Yesterday students created an evidence chart and wrote a prediction based on several passages from the story "Ghost Cat." Today they will read the story and begin to gather evidence that supports or refutes their predictions. To begin, I will ask the students to review their predictions and share them with their tables.
The idea is that as they read, they will record parts that give supporting evidence. It is more difficult to find refuting evidence, but I will encourage them to give it a try. I like to start out reading this story with the students and modeling how to hunt for evidence. Students may struggle with finding refuting evidence because it is a new idea to them. They are used to finding supporting evidence, but it is more difficult to find evidence against their idea. They naturally want to prove that they are correct, so as they read, that is generally the focus. This is a mind shift that requires some training and a careful look at the text.
I will scan the student predictions and come up with a sample one that is similar to theirs. For example, "The father in this story will leave the family." or "Something spooky is going to happen in the story."
As we read, I will ask students to circle words that they are uncommon or unfamiliar, start important ideas, and put a question mark by things they don't understand.
I will stop often and ask students if they have found any evidence and if so, what is it? Does it support their prediction or refute it?
I will guide them through the process and model with my prediction as long as I feel they need it. Once I think that students are becoming comfortable with the process, I will have them finish the reading with a partner. As the students read, I will sit will various groups to listen to their fluency and monitor their evidence gathering.
Once students have finished reading, I will have them analyze their results by asking this question:
Did you make a valid prediction? What is the best piece of evidence that either supports or refutes your prediction?
I will have them answer this question on the same paper as their evidence chart. To share, I am going to have the students mingle with people from other table groups. One way I do this is to play a song and just let them start walking toward each other. When the music stops, they partner up with someone close by who did not sit at their original table. Once the pairs are made, I want the students to share their prediction and explain if it was proven true or not. I also want them to share the best piece of evidence that either proved or disproved the prediction.
During this activity, I expect to see student gravitate toward friends at first but eventually mix with other students and seek other opinions. It will be a loud sort of fun chaos!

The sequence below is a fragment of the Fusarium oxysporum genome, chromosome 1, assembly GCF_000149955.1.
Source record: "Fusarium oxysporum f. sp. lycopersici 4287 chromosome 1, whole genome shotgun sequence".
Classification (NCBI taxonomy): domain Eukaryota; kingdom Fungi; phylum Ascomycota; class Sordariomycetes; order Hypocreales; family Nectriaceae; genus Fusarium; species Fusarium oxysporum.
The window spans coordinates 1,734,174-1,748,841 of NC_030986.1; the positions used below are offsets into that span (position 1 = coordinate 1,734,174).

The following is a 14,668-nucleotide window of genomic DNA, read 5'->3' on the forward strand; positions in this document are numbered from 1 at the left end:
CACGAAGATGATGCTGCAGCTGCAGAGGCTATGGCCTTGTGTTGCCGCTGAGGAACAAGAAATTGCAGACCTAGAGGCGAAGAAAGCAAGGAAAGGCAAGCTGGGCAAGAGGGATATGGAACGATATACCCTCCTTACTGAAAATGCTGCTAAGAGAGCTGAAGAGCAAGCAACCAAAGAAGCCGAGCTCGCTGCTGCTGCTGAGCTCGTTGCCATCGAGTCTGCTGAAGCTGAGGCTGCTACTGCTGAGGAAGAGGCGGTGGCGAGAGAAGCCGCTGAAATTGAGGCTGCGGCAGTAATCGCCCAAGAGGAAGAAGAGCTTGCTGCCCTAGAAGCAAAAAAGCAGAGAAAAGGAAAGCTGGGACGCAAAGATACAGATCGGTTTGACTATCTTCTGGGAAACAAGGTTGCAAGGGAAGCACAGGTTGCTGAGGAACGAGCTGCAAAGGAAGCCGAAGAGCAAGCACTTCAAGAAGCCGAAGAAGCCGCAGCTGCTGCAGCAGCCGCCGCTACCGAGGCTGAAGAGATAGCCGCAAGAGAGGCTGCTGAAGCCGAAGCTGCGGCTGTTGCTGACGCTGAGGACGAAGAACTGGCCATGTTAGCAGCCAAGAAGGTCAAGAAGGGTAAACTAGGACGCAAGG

Finally, I will have students think about questions that they had while reading the text. These questions should be interpretive in that they require an explanation and aren't directly stated in the text.
I am asking each student to try to generate three questions, but it can be tough to do. Often students don't have any questions because they aren't thinking in an interpretive way about the text. They are stuck at the surface level. In order to figure out the motivation of the characters, and the mood, and the theme, we must dig below the surface. This is an important skill for students to attain, but it does take a lot of practice. A key to CCS is looking at the text closely and interpretive questions help students do this.
One way to encourage them is by prompting them to think about Jodi and Fillmore and what they do or say when generating questions.
Once everyone has had a chance to think, I ask them to share their questions. I record the interpretive ones up on the board. I ask the kids to each choose one question and write it down on an index card. On the back of the card they will answer the question referring to the text when necessary. I will collect these at the end of the period and have them ready to use as a warm up activity at the beginning of the next class.
I feel that generating and answering questions is a powerful skill that many students don't do naturally as they read. It is important that they have plenty of practice doing this so that it becomes second nature to them.
I love both of these questions! I think that both students really gave the characters' actions some careful thought when devising their question.
Although these students both stayed at the surface level of the story, I was satisfied with their questions and responses because they wrote text based questions and referred to the story while answering.